Sheila Chipenge is 14 years old, living with type 1 diabetes in rural Malawi. When Sheila first began to experience symptoms, she struggled to find an accurate diagnosis. She was finally diagnosed by Partners In Health’s sister organization in Malawi, Abwenzi Pa Za Umoyo (APZU) in June 2014 and has been managing her condition since, with support from her family and community health workers. Today, Sheila’s mother Chimwemwe makes sure she receives two insulin injections a day and attends routine hospital visits. And Sheila enjoys going to school, playing with her friends, and realizing her dreams for a healthy and fulfilling life.
What Sheila’s story teaches us
In the rural district of Neno in the southwestern corner of Malawi, most community members are subsistence farmers. While the district of Neno has developed in the last few years, poor, rural communities face many challenges in accessing healthcare, especially during the rainy season.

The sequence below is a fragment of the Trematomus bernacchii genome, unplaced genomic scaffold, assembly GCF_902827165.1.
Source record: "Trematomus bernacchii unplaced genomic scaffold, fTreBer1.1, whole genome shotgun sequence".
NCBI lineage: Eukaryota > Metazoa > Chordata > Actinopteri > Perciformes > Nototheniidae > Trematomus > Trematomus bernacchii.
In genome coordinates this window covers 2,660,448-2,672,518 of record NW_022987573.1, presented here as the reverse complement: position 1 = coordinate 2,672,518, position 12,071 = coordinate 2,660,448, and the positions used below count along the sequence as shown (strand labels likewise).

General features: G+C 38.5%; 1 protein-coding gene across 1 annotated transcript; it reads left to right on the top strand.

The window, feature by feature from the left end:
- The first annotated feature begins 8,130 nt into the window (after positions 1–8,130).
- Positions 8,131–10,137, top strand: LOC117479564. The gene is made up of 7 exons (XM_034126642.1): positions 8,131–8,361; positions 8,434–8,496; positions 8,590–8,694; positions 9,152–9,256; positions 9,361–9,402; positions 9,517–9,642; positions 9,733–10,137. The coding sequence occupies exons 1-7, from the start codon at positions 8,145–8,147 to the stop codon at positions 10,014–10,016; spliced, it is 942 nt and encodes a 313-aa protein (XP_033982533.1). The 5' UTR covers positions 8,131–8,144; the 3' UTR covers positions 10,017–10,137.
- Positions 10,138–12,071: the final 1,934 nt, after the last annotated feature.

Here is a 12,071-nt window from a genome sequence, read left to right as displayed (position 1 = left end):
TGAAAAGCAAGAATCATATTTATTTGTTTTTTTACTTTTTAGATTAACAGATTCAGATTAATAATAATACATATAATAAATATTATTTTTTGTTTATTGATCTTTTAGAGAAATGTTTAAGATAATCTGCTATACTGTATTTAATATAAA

Type 1 diabetes is a severe condition, believed to be caused by a combination of genetic and environmental factors that usually appears during childhood or adolescence. Over 580,000 children worldwide have been diagnosed with type 1 diabetes. In rural settings of extreme poverty, access to care, essential medicines like insulin, and social support is vital to ensure that someone like Sheila can live with and manage her condition.
While Sheila’s condition is manageable, Sheila’s type 1 diabetes is a burden on everyone in her family. Although Sheila has daily visits from her community health worker, Chimwemwe is her sole care provider. Chimwemwe describes her daily routine: “I inject her twice in the morning and twice in the evening. When I do that, I make sure that her food is ready, so that when she is done with the medication she can eat her food”. Thanks to her supportive family, community health workers, and access consistent care, Sheila is able to thrive at home and in school.